NASA’s Apollo 11 astronauts successfully landed on the Moon on July 20, 1969. The mission saw US astronauts Neil Armstrong, Michael Collins and Buzz Aldrin safely fly to the Moon and back. And despite an estimated 600 million people watching the lunar landing live on television, NASA critics believe the Moon landing was staged. Conspiracy theorists often cite the eerie lighting and shadows on the Moon as evidence of their outlandish claims.
As the 50th anniversary of the Moon landing rapidly approaches, conspiracists are still challenging NASA’s incredible accomplishment.
To fight back against NASA hoax theories, National Space Centre Discovery Director Professor Anu Ojha appeared at the Royal Observatory Greenwich in London.
The space expert addressed a number of popular conspiracy theories disseminated online in an “ocean of information”.
Professor Ojha said: “There has been more data produced in the last two years than in the whole of human history.
“This information ocean is getting more turbulent every single day.
“The only tools we have to navigate through this maelstrom are the critical thinking skills that we are trying to develop in people as scientists.”
So, why are conspiracy theorists adamant shadows on the Moon prove the lunar landing was staged?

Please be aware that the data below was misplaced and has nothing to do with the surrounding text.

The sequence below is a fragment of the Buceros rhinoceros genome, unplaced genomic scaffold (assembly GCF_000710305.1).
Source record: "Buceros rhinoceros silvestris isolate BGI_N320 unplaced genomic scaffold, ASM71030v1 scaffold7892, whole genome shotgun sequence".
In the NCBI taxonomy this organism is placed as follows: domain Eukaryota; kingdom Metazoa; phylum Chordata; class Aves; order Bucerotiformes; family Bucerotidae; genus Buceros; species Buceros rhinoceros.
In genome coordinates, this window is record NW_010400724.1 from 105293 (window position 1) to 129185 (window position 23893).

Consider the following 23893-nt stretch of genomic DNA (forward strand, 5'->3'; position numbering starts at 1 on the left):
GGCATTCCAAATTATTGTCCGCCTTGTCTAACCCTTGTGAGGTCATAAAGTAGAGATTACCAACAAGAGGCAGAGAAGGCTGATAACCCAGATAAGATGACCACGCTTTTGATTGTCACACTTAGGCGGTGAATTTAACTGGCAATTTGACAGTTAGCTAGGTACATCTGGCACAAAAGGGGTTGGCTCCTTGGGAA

When you look at the lunar photographs taken by Commander Armstrong himself, you will notice the shadows are not parallel.
Conspiracists believe the shadows would have to run perfectly alongside each other if the only source of light present was the Sun.
Conspiracy theorists believe this can be explained by the presence of strong stage lights – evidence NASA staged the Moon landing.
Except, Professor Ojha argued the claim does not hold up under scientific scrutiny.
He said: “This is on the surface of the Moon, but we can reproduce this effect any time we want to on Earth.
“You have all seen this phenomenon yourself, where, because of perspective, parallel lines appear to be non-parallel.
“You are trying to reduce on to a two-dimensional plane a three-dimensional situation, you can make lines do all sorts of weird things. Artists have been using this for centuries.”
You can try this out for yourself by heading outside when the Sun is low in the skies – the produced shadows will not run parallel to one another.
The same hoax theory was debunked by film expert Howard Berry, which you can read about here.